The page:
Fly anglers are a different sort as many of you know. An immediate bond is created between perfect strangers when the discussion of fly fishing comes up in conversation, which frequently does.
I realize I’m biased on this topic but, seriously, can you imagine having an animated impassioned conversation with a perfect stranger if you were, say, a thimble collector? No offense to thimble collectors but the passion and the experiences just aren’t the same.
Evidence is found in the fly angler’s willingness to travel far and wide, crossing oceans and continents, just to have an opportunity to fly fish new water with new friends who may not even speak your language. Such is the case with Argentina, and with Andes Drifters out of San Martin de los Andes in particular.
The trout of Argentina are legendary of course. But it’s more than this. It’s the entire adventure; the land, the history, the people. When you leave Buenos Aires and then Bariloche on your way to San Martin, you actually feel your mind and body changing pace. You’re with new friends now in a different world than the one you left back home. And it’s comfortable yet full of anticipation.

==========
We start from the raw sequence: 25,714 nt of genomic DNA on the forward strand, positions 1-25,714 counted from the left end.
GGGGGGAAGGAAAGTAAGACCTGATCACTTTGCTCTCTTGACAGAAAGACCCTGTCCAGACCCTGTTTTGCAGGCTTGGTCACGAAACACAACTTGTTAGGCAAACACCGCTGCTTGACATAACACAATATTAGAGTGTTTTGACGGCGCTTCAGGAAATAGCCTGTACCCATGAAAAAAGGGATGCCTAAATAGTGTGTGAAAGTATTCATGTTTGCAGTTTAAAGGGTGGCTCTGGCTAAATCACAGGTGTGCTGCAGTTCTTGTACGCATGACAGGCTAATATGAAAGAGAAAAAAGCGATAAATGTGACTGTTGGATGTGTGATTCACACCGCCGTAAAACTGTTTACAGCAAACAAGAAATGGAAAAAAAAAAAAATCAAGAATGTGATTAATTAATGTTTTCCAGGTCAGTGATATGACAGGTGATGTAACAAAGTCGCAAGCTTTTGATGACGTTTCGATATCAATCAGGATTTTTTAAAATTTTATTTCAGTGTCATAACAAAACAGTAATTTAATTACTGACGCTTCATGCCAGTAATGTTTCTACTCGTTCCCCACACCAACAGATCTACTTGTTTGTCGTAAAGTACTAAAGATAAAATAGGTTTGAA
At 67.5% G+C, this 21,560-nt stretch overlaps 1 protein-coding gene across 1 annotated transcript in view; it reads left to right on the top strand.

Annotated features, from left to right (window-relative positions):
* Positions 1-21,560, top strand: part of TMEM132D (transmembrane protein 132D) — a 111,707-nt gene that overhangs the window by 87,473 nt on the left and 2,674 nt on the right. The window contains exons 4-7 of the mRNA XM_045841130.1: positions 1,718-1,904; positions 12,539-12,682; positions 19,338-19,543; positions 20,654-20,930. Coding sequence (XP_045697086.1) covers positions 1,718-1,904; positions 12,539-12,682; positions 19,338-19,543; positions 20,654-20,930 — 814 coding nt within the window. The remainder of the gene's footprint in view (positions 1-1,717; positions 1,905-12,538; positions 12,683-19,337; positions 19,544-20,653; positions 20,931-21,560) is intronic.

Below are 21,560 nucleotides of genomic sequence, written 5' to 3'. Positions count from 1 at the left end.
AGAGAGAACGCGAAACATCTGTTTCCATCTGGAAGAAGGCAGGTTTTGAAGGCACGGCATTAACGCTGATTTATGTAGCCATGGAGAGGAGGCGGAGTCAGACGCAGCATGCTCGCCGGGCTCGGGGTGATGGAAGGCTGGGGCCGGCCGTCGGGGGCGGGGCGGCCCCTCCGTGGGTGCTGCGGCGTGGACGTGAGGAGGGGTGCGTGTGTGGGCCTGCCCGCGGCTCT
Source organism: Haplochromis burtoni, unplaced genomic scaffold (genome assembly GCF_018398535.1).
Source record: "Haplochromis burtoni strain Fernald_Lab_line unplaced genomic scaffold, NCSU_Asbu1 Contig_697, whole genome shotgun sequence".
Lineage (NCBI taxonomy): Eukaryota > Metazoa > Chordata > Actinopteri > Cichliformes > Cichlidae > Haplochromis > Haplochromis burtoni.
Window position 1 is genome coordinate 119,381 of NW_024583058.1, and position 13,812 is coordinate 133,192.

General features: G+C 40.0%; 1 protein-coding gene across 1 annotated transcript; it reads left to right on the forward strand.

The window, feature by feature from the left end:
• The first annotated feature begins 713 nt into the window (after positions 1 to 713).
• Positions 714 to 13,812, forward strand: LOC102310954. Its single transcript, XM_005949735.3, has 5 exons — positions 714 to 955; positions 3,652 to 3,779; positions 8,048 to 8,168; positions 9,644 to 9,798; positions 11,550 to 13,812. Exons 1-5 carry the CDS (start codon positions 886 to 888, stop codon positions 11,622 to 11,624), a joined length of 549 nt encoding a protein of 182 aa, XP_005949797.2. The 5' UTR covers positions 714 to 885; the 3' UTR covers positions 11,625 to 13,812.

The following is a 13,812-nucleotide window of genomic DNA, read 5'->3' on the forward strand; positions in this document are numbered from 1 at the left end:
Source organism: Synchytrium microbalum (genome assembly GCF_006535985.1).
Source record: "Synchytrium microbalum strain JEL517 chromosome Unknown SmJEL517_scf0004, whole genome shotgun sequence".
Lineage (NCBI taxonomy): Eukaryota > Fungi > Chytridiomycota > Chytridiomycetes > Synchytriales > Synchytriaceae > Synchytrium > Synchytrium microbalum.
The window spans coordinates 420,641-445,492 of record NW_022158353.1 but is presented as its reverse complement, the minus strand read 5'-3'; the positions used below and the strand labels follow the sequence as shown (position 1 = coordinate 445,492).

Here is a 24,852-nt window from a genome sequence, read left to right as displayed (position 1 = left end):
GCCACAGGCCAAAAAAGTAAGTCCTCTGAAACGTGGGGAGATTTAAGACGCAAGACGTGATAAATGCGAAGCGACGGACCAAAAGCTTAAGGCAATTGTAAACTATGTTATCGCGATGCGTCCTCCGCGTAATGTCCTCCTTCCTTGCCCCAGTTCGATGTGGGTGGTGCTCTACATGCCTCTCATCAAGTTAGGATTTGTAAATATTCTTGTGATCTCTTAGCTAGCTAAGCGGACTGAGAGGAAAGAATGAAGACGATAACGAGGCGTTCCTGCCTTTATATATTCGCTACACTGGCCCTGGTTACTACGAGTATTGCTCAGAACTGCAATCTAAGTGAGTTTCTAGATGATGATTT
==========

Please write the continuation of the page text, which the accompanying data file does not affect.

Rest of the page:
You’re fly fishing for world class brown and rainbow trout in a variety of settings. Each day is different yet tailored to your desires. Day one may be wade fishing the mouth of a river where it enters a lake. Tiny minnows are migrating from the lake to the river to spawn and huge trout are following them. It’s a feeding blitz like you’ve never seen in freshwater.
Day two can find you on a crystal clear glacial lake carved out of the Andes eons ago. You’re fishing big attractor dry flies as the winds pick up and create enough disturbance on the surface to bring up cruising browns and rainbows looking for a meal.
The morning of your third day finds you standing at river’s edge watching a magnificently choreographed beehive of activity as the guides and support staff load rafts for an overnighter on the Collon Cura River. The camp staff will move on downstream of the anglers and have everything set up by the time you step out on land at day’s end. A gourmet meal and the famous Malbec wine await you. As you drift off to sleep, you wonder if tomorrow can possibly be as good as today. The answer; Yes, yes it can.
In all my travels, Gustavo Hiebaum and his staff at Andes Drifters are second to none. They are the friendliest, most accommodating group you’ll find and they show it in their eagerness to insure your complete satisfaction. If you want a break from fishing, they have a myriad of other activities available from hiking and biking to art galleries and sailing from which you may choose.
Courtesy of Andes Drifters